Enter Rob Ash. The squeaky clean, cerebral coach led Montana State to 65 victories between 2007 and 2015, including a run of three straight Big Sky titles from 2010 until 2015. The Bobcats made the playoffs four times between in five years. But a 2-7 record against the Griz that included a 36-10 beat down at the hands of the Griz at Bobcat Stadium when MSU was ranked No.  1 in the nation and sealed by a 54-35 home loss to Montana in 2015.

Choate went 28-22 at Montana State, including consecutive losing seasons to begin his tenure. He teams played smash mouth football but struggled to find any consistency passing the ball, in quarterbacks or coaches or coordinators.

Yet Choate is among the most revered coaches in Montana State history. Part of that resounding praise comes from leading MSU on a six-game winning streak in November and December of 2019 that included a 48-14 beat down of Montana in Bozeman and culminated in MSU’s first trip to the semifinals of the FCS playoffs in 1984.

Choate ended his entertaining, passionate tenure as Bobcat head coach with a perfect 4-0 record against Montana. Not even Sonny Holland can claim he never lost to the Grizzlies one time.

“I have absolutely no regrets about my time in Bozeman, Montana,” Choate said when he announced he was leaving for Texas. “It’s been a helluva ride. This place has embraced our family and it’s been awesome. And no matter where I go, what I do, I will always be able to say I never lost to Montana.”

Now Vigen has to navigate the expectations that come with the rivalry game, fair or not.

Montana head coach Bobby Hauck embraces former Montana State defensive coordinator Kane Ioane in 2019/by Brooks Nuanez

“It’s the first thing they want to mention and I get it,” Vigen said. “There are many communities that want to be on the right side of that matchup every year. As a competitor this is a game you want to be a part of.”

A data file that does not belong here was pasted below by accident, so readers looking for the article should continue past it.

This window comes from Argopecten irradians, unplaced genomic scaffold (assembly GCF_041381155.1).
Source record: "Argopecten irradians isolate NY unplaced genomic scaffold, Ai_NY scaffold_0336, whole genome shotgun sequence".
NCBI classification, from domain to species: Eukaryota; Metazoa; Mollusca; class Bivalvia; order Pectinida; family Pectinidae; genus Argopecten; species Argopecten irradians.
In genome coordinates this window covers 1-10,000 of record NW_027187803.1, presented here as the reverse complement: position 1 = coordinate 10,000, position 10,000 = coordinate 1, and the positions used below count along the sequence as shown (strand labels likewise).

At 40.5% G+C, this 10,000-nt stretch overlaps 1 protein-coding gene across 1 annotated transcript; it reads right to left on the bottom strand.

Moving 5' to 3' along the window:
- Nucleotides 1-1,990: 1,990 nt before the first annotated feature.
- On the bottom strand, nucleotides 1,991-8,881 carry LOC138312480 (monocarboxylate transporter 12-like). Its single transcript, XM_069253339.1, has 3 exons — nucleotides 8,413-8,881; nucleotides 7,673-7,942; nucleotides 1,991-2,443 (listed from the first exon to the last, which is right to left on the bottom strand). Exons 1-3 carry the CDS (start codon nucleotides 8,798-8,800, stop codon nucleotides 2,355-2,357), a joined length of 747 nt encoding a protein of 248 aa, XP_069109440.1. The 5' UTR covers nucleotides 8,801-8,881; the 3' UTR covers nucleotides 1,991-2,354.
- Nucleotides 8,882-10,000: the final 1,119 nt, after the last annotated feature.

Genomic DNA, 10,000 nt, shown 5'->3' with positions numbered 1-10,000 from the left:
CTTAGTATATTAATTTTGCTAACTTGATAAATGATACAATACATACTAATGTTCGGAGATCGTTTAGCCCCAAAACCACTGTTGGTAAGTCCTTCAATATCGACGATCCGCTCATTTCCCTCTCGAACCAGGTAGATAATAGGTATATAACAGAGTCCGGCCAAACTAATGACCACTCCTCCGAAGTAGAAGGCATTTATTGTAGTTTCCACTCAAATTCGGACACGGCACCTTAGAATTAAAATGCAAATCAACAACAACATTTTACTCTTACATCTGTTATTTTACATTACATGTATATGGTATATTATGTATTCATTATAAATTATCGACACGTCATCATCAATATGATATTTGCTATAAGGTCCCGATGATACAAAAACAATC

Montana head coach Bobby Hauck has been immersed in the rivalry since he was a kid growing up in Missoula and Big Timber. He first got into the college coaching world as a graduate assistant on Don Read’s staff in the last 1980s before returning to UM for his first stint as head coach in 2003, a position he held for seven seasons and then returned to again before the 2018 season.

“Our perspective is about us and I don’t remember the first time I coached in this,” Hauck said. “I think it was 1988.

“The thing that stands out is that both sides are passionate about it, people care about the outcome and that’s what makes it what it is. People care here in Missoula and across Montana about how the Griz play every weekend but it’s probably magnified in this one.”

Hauck lost two of his first three games against Lulay and the Bobcats. But from 2006 until 2009, Montana ripped Montana State pretty handily in all four matchups with Hauck drumming up vitriol from around the state with his brash comments and take no prisoners attitude.

“We dropped the last two to these guys so we need a win and that’s what it is,” Hauck said. “I think they are good up front on both sides of the ball on both sides of the ball. That’s where it starts. It should be a heck of a game.”

Choate built a roster flush with veteran talent that has made this season’s success seem easy. When Vigen was first hired, he had to endure a vetting process from a hiring committee that included several Bobcat football players, including the team’s current team captains.